Yet, while this is a clear lesson from the near-miss pandemics of the past, it still seems like we’re falling short of making those sustainable investments. Testing and genomic surveillance are being pulled back around the world. In the US, the Biden administration’s requests for continued pandemic aid, which includes funding for second-generation vaccines and genomic surveillance, remain unanswered by Congress, and the Senate’s bipartisan $10 billion deal may need to be renegotiated.

“It does worry me quite a bit,” Rasmussen said. We need to have robust, continued genomic surveillance and early warning systems set up all over the world “not just for [SARS-CoV-2] and tracking its trajectory now, but for new pathogens that might emerge in the future,” she said. Otherwise, with SARS-CoV-2 spreading in people and other animals, potentially becoming more pathogenic, “we’re going to be playing sort of variant whack-a-mole.”

Outcomes

In addition to sustained surveillance and threat assessment research, scientists are also tasked with understanding the aftermath of a pandemic that sickened hundreds of millions of people worldwide, many with long-term symptoms.

Host responses are a major determinant of COVID-19 and other complex diseases, Rasmussen said. This includes everything from genetics and epigenetic differences to a person’s underlying medical conditions, where they live, their diet, and behavior.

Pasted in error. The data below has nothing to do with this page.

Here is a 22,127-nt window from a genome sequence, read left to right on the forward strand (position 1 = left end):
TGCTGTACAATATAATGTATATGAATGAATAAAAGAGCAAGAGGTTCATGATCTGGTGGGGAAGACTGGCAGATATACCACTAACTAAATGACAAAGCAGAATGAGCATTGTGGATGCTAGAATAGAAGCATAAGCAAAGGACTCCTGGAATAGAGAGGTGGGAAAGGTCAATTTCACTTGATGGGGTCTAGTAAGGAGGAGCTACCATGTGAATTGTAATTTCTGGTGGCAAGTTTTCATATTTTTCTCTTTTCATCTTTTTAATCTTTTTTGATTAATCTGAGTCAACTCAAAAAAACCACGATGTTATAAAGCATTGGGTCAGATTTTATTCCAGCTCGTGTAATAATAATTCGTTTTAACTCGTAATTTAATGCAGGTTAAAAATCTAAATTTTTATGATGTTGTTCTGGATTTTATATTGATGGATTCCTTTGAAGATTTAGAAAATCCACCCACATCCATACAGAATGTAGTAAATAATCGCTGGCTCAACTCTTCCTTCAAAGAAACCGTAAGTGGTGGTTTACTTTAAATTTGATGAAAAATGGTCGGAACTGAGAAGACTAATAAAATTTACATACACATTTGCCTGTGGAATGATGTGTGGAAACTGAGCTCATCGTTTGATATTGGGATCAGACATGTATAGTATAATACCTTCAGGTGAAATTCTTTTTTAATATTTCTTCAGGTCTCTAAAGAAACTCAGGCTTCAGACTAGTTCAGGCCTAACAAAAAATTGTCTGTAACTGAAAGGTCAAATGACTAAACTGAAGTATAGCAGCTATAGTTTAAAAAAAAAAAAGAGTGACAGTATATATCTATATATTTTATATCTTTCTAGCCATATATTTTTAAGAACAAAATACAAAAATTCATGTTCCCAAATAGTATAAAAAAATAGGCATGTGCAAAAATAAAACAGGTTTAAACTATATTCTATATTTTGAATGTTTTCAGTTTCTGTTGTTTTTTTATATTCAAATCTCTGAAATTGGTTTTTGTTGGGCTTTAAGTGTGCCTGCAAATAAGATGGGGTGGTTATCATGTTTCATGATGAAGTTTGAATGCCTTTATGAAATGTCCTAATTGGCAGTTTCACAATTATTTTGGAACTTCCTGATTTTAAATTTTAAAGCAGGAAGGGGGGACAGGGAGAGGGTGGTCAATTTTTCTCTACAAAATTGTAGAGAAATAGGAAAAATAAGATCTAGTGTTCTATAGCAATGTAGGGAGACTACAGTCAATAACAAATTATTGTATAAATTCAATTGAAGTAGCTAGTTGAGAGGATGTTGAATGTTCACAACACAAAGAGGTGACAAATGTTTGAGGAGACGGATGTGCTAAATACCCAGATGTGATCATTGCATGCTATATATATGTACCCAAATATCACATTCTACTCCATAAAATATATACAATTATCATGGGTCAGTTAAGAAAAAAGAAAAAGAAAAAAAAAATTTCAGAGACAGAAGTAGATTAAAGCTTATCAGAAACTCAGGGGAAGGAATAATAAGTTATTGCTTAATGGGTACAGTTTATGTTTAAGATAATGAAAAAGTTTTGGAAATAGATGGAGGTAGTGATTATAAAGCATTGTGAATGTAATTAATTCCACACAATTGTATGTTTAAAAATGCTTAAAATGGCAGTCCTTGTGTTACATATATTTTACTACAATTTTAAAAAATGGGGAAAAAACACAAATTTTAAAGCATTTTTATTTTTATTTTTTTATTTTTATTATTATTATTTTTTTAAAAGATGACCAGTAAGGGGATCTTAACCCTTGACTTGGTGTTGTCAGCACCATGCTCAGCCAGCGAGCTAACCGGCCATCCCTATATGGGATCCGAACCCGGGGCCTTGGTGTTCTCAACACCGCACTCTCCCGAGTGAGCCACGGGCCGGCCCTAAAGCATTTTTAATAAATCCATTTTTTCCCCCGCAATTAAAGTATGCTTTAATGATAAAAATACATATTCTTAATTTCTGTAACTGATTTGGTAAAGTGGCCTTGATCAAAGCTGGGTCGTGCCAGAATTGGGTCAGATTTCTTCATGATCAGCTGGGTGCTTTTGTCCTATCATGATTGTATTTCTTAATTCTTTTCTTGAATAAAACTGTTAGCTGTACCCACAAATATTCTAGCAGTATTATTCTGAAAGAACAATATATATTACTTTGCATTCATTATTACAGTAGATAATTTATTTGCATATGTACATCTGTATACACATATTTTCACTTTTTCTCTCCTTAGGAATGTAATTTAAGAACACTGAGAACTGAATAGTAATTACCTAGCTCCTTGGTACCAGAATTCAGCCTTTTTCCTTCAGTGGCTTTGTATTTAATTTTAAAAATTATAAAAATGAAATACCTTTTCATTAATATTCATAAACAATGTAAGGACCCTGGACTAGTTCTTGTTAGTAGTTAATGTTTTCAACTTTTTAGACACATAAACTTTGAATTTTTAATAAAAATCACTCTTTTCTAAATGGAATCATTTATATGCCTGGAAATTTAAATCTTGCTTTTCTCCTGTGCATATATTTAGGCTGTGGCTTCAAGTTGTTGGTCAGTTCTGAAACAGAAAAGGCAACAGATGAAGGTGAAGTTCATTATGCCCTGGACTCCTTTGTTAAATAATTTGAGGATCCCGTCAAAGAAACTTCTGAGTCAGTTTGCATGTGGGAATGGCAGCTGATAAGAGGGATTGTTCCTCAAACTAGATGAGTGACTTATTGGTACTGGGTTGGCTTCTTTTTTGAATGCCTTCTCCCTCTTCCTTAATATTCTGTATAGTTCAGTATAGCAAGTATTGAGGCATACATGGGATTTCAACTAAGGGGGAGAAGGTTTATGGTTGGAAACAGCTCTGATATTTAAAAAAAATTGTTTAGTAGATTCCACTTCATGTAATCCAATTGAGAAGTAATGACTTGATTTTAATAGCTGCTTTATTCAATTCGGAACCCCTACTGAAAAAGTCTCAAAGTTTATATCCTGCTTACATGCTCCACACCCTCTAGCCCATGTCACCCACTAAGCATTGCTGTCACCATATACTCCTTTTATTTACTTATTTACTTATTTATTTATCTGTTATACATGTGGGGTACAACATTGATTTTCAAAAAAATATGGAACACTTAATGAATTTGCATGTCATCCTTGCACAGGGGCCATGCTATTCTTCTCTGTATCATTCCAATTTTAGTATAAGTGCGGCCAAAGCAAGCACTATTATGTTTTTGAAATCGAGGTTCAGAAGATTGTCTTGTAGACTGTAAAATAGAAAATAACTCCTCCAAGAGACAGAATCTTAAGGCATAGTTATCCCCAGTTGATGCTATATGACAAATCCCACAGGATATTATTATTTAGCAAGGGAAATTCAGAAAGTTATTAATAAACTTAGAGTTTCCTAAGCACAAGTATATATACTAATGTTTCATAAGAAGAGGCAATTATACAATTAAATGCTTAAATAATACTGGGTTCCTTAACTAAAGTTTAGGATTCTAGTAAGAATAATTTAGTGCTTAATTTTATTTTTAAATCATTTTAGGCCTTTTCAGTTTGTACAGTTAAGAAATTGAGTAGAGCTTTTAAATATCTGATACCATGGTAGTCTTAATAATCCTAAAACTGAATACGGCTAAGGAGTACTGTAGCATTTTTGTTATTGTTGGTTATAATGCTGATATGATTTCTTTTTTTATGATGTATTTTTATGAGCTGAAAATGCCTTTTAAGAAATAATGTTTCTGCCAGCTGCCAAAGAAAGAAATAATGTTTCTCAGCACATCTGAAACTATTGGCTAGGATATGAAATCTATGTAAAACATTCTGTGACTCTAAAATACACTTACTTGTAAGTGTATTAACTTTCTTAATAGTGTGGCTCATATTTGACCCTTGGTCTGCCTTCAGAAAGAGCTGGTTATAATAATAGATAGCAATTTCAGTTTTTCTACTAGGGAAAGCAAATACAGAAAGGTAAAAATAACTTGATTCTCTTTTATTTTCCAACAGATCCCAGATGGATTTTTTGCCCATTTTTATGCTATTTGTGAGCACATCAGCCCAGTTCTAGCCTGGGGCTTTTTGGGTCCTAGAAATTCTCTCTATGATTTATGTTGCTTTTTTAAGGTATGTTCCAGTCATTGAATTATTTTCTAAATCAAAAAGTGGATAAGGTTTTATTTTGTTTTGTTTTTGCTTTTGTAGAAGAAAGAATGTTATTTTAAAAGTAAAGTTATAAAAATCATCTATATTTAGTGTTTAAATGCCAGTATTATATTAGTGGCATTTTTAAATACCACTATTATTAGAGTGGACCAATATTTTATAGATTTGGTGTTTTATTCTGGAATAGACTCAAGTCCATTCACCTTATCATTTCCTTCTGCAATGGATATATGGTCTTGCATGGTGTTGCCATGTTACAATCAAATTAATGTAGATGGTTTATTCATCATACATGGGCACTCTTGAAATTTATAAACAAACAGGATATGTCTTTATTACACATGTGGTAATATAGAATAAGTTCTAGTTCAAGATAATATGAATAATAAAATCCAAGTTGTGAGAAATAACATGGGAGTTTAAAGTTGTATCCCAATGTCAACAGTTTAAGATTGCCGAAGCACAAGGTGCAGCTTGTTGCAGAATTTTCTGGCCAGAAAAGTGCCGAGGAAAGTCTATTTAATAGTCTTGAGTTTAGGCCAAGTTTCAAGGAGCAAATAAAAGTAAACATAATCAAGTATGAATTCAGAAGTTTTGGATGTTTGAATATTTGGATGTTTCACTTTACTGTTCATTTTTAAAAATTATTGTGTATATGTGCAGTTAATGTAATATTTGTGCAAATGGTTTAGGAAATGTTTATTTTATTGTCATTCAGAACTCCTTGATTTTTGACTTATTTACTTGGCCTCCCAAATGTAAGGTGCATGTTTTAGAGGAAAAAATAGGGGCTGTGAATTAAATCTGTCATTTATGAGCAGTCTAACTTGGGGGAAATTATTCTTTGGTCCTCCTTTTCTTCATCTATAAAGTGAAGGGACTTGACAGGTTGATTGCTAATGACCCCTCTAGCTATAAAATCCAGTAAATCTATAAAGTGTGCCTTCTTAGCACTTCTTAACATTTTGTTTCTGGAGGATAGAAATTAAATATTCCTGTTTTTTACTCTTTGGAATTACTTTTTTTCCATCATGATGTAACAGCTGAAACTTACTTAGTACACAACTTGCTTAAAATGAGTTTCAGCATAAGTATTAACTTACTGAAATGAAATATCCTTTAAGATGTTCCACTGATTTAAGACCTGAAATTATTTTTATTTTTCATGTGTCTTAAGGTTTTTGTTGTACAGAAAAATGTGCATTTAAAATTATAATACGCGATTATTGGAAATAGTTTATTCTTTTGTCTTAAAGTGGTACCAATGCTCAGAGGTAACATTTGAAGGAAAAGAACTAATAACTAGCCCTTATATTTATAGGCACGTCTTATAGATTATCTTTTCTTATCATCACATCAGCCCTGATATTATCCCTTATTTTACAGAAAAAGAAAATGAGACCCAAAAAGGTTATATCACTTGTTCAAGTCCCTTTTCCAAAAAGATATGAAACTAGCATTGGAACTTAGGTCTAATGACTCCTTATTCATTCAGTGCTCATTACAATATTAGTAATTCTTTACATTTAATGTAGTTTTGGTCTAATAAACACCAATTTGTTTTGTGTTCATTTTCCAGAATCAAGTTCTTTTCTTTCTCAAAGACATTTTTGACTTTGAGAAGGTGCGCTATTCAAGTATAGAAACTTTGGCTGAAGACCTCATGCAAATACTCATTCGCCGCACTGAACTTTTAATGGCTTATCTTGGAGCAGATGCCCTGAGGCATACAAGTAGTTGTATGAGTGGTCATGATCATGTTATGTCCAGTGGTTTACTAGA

When you have so many people infected with a given virus, you see a diverse range of clinical outcomes, and even rare outcomes or post-responses that lead to rare outcomes occurring in a lot of people, she said. “That’s also why we probably see many different manifestations of long COVID, which we still actually don’t even really have a good handle on, I think, in terms of how many people get it, how profoundly it affects their lives, how long it lasts, and how we should be treating it.” These are questions that researchers are going to be puzzling over for some time, she said, because that type of research just takes a lot of time to do. But, “clearly, long COVID is something that’s now affecting millions and millions of people. It potentially is a mass disabling event… and I don’t think we have a very good understanding of its pathogenesis at all.”

Listing image by Science Photo Library / Getty Images